There’s No Crying in Group Work!
But let’s face it, sometimes we have to hold back the tears. One of the most dreaded assignments in a college course is a group project, and in Business they are bound to occur at LEAST once every semester.
What is it that makes group projects so difficult? Often times it’s not even the material or the assignment itself that causes stress, but the coordination and planning of how it will be completed both efficiently and effectively, so that everyone comes out on top. It’s sometimes hard to manage planning and execution without any one or more group members doing a significantly larger portion of the work than the others.
If you put as much significance on the CHOOSING of your group members and PLANNING of their parts as you do the project itself, 70% of your work is already done.
25% Choosing Your Group
If you’re allowed to choose your group members for a project, it is highly suggested that you choose them carefully, especially if you’re someone with a tight schedule. Your lack of flexibility is not going to be anyone else’s problem but your own if you choose not to address it in the beginning. It is your responsibility to find people that can work with it so that you’re not left out in the cold. Bring a hard copy of your schedule including class and work times to provide your classmates a visual of when you are and are not available when groups are being made.
Also when choosing group members, it may not always be a good idea to work with friends even if you know them well, because an effective team is one that can give and receive critical feedback (David Kroenke, Experiencing MIS). Group members must also be able to hold each other accountable for the completion of certain tasks, and you may be less likely to do so if you’re working with friends who you don’t want to fall behind.
Don’t be afraid to work with people different from you either as often times it is our differences that complement each other to create something better than if they didn’t exist at all. The important part is that if you are able to choose your group members, some thought and/or strategy should be put into doing so.
45% Planning Meetings and Collaboration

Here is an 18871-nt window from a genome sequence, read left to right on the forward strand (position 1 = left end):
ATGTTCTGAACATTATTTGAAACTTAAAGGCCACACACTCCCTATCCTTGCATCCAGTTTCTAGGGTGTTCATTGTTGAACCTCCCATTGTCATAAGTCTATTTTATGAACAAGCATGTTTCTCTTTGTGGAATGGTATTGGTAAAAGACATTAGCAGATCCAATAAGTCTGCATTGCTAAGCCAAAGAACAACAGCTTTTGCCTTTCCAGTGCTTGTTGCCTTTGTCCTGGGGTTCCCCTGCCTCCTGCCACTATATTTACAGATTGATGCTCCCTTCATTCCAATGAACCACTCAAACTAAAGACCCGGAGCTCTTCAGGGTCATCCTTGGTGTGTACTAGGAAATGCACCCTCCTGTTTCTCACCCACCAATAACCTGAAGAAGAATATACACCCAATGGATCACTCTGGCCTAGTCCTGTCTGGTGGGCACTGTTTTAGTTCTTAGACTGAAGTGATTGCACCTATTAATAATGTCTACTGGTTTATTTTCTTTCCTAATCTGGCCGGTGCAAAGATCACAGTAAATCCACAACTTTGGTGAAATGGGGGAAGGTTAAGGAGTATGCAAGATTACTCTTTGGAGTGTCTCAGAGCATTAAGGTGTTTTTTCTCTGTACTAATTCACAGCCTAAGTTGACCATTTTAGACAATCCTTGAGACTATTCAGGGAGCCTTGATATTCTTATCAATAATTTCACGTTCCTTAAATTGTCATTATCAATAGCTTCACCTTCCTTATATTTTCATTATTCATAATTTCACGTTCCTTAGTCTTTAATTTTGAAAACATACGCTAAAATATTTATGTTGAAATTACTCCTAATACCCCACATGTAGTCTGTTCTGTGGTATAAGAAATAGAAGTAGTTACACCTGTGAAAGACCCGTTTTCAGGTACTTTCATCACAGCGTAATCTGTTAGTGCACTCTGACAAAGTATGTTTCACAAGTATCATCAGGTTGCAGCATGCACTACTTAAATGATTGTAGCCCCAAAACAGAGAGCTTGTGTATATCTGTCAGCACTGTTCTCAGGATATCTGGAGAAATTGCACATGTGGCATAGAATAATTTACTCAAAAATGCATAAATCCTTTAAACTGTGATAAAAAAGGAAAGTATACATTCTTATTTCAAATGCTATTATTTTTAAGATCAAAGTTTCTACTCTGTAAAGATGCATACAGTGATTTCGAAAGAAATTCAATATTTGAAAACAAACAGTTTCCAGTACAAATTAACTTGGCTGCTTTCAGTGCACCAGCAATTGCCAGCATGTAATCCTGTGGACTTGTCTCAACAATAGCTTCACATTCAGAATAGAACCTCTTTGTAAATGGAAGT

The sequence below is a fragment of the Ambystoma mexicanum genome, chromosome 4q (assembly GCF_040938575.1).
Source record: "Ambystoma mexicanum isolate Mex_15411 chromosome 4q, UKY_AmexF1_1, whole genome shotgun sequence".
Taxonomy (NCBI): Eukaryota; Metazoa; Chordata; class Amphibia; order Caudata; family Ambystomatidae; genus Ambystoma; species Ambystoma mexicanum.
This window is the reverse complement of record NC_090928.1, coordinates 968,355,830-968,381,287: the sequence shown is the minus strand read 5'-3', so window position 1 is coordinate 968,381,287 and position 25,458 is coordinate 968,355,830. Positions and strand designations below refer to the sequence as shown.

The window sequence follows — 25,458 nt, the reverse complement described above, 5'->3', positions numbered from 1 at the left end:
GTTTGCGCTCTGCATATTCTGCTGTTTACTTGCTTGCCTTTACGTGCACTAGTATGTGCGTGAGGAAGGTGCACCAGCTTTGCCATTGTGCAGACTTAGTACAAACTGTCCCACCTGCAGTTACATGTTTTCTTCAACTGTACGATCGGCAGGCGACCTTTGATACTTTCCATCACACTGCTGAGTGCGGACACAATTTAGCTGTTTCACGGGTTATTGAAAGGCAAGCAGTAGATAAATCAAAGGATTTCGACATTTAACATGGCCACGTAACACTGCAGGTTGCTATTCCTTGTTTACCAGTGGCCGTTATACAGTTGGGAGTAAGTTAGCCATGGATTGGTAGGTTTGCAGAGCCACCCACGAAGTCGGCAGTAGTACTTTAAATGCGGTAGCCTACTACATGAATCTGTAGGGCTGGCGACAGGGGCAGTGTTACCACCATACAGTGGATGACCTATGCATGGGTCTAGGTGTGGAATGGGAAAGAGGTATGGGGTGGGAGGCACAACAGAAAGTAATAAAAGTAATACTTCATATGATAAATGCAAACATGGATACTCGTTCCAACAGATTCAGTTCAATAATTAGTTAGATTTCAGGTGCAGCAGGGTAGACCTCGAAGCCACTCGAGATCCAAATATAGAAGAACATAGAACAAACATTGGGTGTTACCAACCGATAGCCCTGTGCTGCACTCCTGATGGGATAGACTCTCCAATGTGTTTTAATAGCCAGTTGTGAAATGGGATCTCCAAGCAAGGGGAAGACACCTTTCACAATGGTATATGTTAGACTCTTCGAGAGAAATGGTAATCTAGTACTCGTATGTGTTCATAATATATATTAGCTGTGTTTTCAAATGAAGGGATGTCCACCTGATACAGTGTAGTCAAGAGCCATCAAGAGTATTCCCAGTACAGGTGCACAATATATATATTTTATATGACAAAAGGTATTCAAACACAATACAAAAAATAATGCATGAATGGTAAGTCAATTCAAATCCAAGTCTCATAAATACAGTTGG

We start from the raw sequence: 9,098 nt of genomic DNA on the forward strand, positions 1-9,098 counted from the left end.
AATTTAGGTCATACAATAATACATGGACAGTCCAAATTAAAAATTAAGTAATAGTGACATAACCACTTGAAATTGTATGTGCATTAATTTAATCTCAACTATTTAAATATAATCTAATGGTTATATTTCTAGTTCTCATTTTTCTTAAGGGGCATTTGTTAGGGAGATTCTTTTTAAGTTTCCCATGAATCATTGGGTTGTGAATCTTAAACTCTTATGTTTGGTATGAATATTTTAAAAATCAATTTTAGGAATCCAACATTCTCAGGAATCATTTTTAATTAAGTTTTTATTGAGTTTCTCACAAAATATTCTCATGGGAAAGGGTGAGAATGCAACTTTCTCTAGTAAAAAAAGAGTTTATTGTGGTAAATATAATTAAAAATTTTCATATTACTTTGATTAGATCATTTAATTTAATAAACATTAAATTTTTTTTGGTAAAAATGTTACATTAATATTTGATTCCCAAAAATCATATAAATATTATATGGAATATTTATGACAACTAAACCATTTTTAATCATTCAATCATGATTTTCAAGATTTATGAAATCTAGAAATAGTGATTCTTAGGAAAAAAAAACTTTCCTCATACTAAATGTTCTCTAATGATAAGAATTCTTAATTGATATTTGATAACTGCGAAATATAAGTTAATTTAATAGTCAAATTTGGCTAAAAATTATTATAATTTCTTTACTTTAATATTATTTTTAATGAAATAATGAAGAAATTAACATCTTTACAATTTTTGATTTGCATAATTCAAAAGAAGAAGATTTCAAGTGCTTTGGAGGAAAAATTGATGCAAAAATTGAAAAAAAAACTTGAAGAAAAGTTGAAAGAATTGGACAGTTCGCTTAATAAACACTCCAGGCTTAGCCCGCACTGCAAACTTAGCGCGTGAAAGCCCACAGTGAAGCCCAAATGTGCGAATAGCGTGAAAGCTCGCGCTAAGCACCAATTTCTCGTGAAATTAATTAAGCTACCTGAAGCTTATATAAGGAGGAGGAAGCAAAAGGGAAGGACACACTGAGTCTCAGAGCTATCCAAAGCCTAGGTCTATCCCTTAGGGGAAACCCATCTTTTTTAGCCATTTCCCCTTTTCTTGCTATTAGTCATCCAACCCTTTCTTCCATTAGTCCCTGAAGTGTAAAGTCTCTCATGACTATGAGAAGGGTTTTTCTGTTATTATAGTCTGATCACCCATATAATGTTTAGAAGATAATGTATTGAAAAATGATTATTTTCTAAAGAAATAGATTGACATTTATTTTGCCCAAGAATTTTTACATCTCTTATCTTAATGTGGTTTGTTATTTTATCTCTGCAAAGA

The most arguably difficult part of group projects (hence why it’s almost half the work) is planning its meetings and somehow determining in those meetings who is going to do what part(s), by what time those parts are going to be done, and how the rest of the group is going to collaborate with each of them.
Doodle.com is a FREE website used for scheduling meetings and displaying availability that should be used as soon as possible so it can be determined early on when everyone is available to work on the project if it must be done together.
The project itself doesn’t necessarily (always) have to be started as soon as possible, but the meetings that determine its execution do. If you wait too long to try meeting with your group and it turns out there is a serious schedule conflict that makes it next to impossible to complete the project, it will be easier for you to switch groups early on (whether chosen by you or the instructor), than it will be after other groups have already started working.
Get as many initial meetings out of the way in the beginning so that there is at least a foundation set up for the rest of the project’s completion, whenever a group member chooses to work on it. Without that foundation, no one can do any (effective) work, and the duration of the window there is to work on the project will become even narrower than it already seems to be at times.
Every project’s planning and assigning of parts is going to be different based on the nature of the work and its group members, but this section just emphasizes the importance of determining availability and planning the meetings early, because that is almost half the battle.
30% Doing Your Part
Independently of whether you’ve gotten to choose your group or not, after having meetings that have assigned parts and set deadlines, the work that you do on your own should be the least of your worries. As long as you use the same reasonable planning and organization skills that it takes to complete work in any other class, you should be able to complete the tasks and meet deadlines for the group project. This makes the collaboration when the project is being put together that much easier.
Just as the execution of section 2 is dependent upon the nature of the work itself and the group members, how you do your own part is also determined by such things. The important part to remember in this section is that your part must get done ON TIME, and that it’s imperative for you to see by whatever means possible that it does.
By mentally weighing each of these sections by the importance provided, you may get a better idea of how successful group projects work and how to get the next one done with less stress. Of course these are not literal measurements of the work it takes to complete a group project, but mental guidelines of how much is truly involved in their efficient completion. So, hopefully, the next time you you hear the dreaded term “group” utter from your professor’s mouth, you won’t feel the need to cry as much.